Easy A is one of the most pleasant surprises I've had at the movies in a while. It's flat out hilarious and, except for a one dimensional villain, the characters grew on me and didn't insult my intelligence. This is pretty much the opposite reaction I expected to have when I saw the trailer. The trailer made me think this would be a contrived plot and a sitcom episode expanded to a two hour movie. It wasn't, or at least the movie was so well made that it didn'ty feel like it was.
The lead character, Olive, is played by Emma Stone, an actress who gained attention when she played the object of Jonah Hill's affections in Superbad. After that, she starred in some shitty movies, left movies for a shitty TV series then came back to movies just in time to be in Zombieland where, again, she became noticed. After I saw Zombieland, I was hoping to see her again in a more substantial role. She's the kind of actress who always seems to be smart and strong on screen even when she doesn't have much to do which is probably why she landed a role that I'm certain every young actress in Hollywood tried to get.
The movie is told through flashbacks in the form of a webcast that Olive has put together to tell the world that everything they think they know about her is wrong. Olive's problem is that she's 17 and is so anonymous at her high school that even horny teenage boys treat her life she's invisible. Things must have changed since I was in high school because I don't remember girls as pretty and sexy as Emma Stone being invisible. Then again, if they were, I guess I wouldn't have noticed so I'll have to take the movie's word that this is possible. Anyway, her troubles begin when she tells her best friend Rhi (Aly Michalka) she has a date as an excuse to not go camping with her and her nudist parents. This leads to her lying about losing her virginity to this non-existent guy she supposedly just met. Unfortunately, this lie was overheard by Marianne (Amanda Bynes), head of the school's "Don't Fuck Till Jesus Says It's OK" Club and, thanks to modern Facebook culture, it only takes minutes for her to get a reputation as a slut. You older folks out there who read overblown articles about today's so called "hookup culture" that make you think all teens are sluts these days and that blowjobs are the new way of saying hello might be surprised that this is still a bad thing but it is.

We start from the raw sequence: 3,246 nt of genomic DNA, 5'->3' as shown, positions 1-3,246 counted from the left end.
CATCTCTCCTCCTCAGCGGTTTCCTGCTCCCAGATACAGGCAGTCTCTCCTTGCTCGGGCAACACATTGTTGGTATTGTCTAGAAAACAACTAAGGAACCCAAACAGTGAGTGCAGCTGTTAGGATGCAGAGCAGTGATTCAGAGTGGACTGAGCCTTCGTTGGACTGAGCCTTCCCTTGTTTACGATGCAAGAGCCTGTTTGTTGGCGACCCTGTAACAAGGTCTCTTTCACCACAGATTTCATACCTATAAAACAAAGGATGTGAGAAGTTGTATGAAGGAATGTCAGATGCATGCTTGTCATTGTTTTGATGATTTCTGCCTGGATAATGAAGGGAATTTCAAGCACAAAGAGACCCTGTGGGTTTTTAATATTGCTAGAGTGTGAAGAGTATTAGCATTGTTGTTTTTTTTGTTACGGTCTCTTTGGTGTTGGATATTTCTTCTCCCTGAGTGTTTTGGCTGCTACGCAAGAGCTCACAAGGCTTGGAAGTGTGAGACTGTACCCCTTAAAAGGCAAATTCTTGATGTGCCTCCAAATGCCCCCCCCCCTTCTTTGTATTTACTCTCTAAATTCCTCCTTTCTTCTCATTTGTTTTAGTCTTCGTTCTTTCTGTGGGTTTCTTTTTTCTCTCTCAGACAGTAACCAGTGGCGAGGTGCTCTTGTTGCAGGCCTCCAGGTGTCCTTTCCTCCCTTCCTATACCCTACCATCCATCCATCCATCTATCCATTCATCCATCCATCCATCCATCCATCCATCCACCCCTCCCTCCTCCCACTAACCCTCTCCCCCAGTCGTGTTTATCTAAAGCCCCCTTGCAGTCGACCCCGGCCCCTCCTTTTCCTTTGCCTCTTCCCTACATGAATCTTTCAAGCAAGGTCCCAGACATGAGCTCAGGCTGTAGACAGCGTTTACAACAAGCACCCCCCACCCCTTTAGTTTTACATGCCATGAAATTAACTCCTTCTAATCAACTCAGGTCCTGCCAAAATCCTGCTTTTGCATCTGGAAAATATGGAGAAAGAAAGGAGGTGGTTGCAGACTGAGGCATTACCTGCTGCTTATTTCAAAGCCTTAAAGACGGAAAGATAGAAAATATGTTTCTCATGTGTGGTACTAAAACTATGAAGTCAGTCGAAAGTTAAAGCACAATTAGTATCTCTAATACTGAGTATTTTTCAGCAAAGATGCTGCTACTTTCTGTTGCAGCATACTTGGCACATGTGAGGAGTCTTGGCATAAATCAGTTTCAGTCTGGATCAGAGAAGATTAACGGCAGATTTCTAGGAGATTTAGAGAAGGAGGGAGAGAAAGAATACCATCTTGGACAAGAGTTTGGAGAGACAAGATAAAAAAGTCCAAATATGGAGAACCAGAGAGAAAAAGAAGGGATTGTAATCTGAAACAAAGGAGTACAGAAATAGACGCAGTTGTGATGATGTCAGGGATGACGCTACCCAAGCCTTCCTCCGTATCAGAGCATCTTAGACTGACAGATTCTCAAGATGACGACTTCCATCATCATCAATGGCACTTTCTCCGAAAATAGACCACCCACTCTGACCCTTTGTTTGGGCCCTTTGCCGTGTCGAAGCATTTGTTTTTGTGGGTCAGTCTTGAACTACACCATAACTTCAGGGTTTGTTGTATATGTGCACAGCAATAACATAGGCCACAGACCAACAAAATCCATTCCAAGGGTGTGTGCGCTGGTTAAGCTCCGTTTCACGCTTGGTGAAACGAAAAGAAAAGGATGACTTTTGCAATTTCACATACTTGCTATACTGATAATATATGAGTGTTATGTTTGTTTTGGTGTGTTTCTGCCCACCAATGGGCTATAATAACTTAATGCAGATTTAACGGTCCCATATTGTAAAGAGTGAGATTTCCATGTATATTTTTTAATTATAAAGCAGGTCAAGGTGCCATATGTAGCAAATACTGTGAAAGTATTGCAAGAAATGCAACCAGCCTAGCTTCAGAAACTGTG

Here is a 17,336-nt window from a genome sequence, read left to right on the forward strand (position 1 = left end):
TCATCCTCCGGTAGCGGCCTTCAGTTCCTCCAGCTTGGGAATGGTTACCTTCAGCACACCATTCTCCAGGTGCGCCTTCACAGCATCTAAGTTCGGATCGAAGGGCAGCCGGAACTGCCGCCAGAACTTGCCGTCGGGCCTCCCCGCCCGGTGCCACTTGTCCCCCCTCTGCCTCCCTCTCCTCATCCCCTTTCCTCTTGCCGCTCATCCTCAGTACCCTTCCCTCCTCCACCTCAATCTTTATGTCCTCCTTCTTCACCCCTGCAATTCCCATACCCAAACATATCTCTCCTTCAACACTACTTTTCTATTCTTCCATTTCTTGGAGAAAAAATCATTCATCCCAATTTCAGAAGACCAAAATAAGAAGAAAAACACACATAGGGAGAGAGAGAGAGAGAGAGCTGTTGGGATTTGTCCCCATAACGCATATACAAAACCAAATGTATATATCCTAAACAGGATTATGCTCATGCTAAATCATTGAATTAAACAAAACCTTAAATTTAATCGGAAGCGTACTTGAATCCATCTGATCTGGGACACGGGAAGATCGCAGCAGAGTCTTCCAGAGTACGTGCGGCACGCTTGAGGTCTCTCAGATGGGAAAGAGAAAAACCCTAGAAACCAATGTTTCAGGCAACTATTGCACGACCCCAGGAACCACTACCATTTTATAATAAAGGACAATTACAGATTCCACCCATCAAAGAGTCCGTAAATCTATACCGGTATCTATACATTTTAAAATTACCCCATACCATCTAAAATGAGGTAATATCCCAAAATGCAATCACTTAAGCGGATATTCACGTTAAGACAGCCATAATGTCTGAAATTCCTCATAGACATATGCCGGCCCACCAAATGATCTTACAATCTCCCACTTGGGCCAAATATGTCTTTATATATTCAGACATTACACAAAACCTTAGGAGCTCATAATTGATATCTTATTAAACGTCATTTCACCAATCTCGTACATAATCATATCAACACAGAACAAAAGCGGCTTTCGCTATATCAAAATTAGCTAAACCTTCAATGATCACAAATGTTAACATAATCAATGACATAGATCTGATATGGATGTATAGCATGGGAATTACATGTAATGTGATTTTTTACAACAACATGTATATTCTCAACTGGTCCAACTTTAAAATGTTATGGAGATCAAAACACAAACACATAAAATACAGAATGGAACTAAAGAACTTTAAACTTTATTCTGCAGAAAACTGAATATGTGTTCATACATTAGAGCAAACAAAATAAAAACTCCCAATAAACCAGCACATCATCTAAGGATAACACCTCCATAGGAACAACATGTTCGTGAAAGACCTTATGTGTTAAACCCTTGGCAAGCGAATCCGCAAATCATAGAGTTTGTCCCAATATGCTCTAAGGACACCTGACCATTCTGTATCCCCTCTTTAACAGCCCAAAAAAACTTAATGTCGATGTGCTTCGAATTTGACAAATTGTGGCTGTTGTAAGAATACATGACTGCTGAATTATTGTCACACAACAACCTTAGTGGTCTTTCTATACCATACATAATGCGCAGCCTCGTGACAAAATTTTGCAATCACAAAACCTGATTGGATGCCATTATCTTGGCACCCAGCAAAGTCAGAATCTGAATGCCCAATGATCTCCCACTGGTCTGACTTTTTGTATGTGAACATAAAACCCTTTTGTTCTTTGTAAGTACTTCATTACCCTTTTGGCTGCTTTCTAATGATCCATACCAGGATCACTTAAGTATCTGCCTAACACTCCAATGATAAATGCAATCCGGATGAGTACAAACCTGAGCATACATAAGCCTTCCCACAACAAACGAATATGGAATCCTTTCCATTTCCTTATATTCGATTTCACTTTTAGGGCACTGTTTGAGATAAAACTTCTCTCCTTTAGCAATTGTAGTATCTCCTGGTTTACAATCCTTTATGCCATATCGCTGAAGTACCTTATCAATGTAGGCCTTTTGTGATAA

Still, she's not anonymous anymore. People notice her even if it's only to sneer or making thrusting motions as she walks by so she goes with it and pretends to have sex with a gay male friend so he will no longer be beaten up for being gay. This begins a series of circumstances that leads to people thinking she's selling herself. I wish she'd consulted me on this because I could have told her it would only be a matter of time before a boy actually tried to pay her for sex which is pretty much what happens.
The movie has its flaws. As I said, Amanda Bynes' Marianne is a weak link in the story. Except for a funny sequence in which she tries to befriend Olive, her character isn't particularly entertaining and is probably the least realistic thing in the movie. Still, that only lowers the movie to an A to A- in my book so it's still pretty damn good.
One major complaint stems from a hilarious scene near the beginning of the movie when Olive receives a musical gift card from her grandmother that plays Natasha Bedingfield's Pocketful of Sunshine. At first, Olive dismisses it but, in a sequence that gets funnier as it goes, she ends up belting out the tune along with the card and making it her ringtone. That was the first clue that I was in for a treat and that the movie could even stand along with the films of John Hughes as an excellent teen film. It's also how I got that damn song stuck in my head. For that I say: Screw you, Easy A.
♫ Take me away-ay ♫ GAH DAMMIT GET OUT OF MY HEAD!